Volume 4 Supplement 1
Unique provision of allied health services to remote renal patient care
© Donnelly and Reilly; licensee BioMed Central Ltd. 2011
Published: 20 May 2011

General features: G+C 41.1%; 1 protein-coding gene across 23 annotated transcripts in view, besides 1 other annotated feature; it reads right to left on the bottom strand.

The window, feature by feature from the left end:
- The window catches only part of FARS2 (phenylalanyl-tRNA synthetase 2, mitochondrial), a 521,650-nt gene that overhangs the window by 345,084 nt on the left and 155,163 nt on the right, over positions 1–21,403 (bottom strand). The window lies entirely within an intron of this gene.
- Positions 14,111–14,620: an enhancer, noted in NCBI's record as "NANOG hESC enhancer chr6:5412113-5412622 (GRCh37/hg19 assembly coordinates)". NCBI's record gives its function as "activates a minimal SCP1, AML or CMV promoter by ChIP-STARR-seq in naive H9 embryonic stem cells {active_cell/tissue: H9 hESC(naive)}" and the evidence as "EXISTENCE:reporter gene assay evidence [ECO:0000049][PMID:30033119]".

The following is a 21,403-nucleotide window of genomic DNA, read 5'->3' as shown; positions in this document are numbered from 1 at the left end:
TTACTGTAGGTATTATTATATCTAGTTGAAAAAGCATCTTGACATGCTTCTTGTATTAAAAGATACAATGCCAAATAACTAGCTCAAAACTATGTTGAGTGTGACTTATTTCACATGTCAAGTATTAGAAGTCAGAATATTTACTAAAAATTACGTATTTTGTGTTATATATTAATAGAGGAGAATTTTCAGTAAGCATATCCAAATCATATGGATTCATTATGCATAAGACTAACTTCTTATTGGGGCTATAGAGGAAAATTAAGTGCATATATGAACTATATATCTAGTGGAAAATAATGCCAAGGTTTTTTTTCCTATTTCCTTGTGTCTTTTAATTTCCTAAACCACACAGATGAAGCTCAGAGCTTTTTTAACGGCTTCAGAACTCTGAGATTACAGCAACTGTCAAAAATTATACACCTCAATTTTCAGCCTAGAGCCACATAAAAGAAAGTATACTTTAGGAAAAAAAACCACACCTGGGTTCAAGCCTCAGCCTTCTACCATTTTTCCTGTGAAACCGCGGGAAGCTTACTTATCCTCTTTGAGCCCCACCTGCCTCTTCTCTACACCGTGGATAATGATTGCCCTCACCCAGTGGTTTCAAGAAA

End stage renal failure (ESRF) occurs at a far greater rate in the Kimberley than the national average, almost trebling in the past ten years. Many people affected are Indigenous Australians. The Kimberley Satellite Dialysis Centre (KSDC), the first of its kind in Australia, is managed by an Aboriginal Community Controlled Health Service (ACCHS). Operating since October 2002, it is located over 2 000 kilometers from the nearest tertiary support centre. Ten haemodialysis machines and beds, cater for 42 clients with ESRF, and provide respite care to patients undergoing home haemodialysis, to avoid the long journey to Perth. Staff include Registered Nurses (RN’s), Aboriginal Health Workers (AHW’s), administrative workers, a social worker, medical officer, and drivers to assist in transportation. Many of these employees are Aboriginal people, and therefore improve the cultural appropriateness of the service provided. The Dieticians Association of Australia (DAA) recommend the gold standard of care for patients with chronic kidney disease include the services of a dietician. Renal-based nutrition advice was originally provided in 2006 for dialysis patients, however, in 2009 services were increased and now incorporate regular clinical dietetic services. Clients receive thorough assessments to identify and manage malnutrition, uncontrolled co-morbidities such as diabetes, mineral and bone disorders and electrolyte disturbances. Chronic kidney disease also increases the risk of developing foot complications, including ulceration and amputation. Risk factors are often exacerbated by a concomitant diagnosis of diabetes mellitus, and increase with progression of kidney disease. In 2006 a podiatry service began providing a monthly service to all patients undergoing treatment at the centre. Podiatric care in this setting focuses on assessment of risk level, patient education to promote healthy foot care practices, routine nail and skin care to prevent tissue damage, and wound care treatment, assessment and advice, where required. The podiatrist and the dietician work closely to ensure optimal care for patients, for instance those with chronic wounds. Multiple impediments to wound healing may exist, including inadequate nutrition and biomechanical abnormality, as well as working together on weight loss regimes for patients, enhancing mobility and potential for exercise, and providing dietary advice to reduce weight. Both clinicians work closely with the AHW’s RN’s, Physician and social worker to ensure continuation of care and adequate support is provided to the patient, depending on their particular need.
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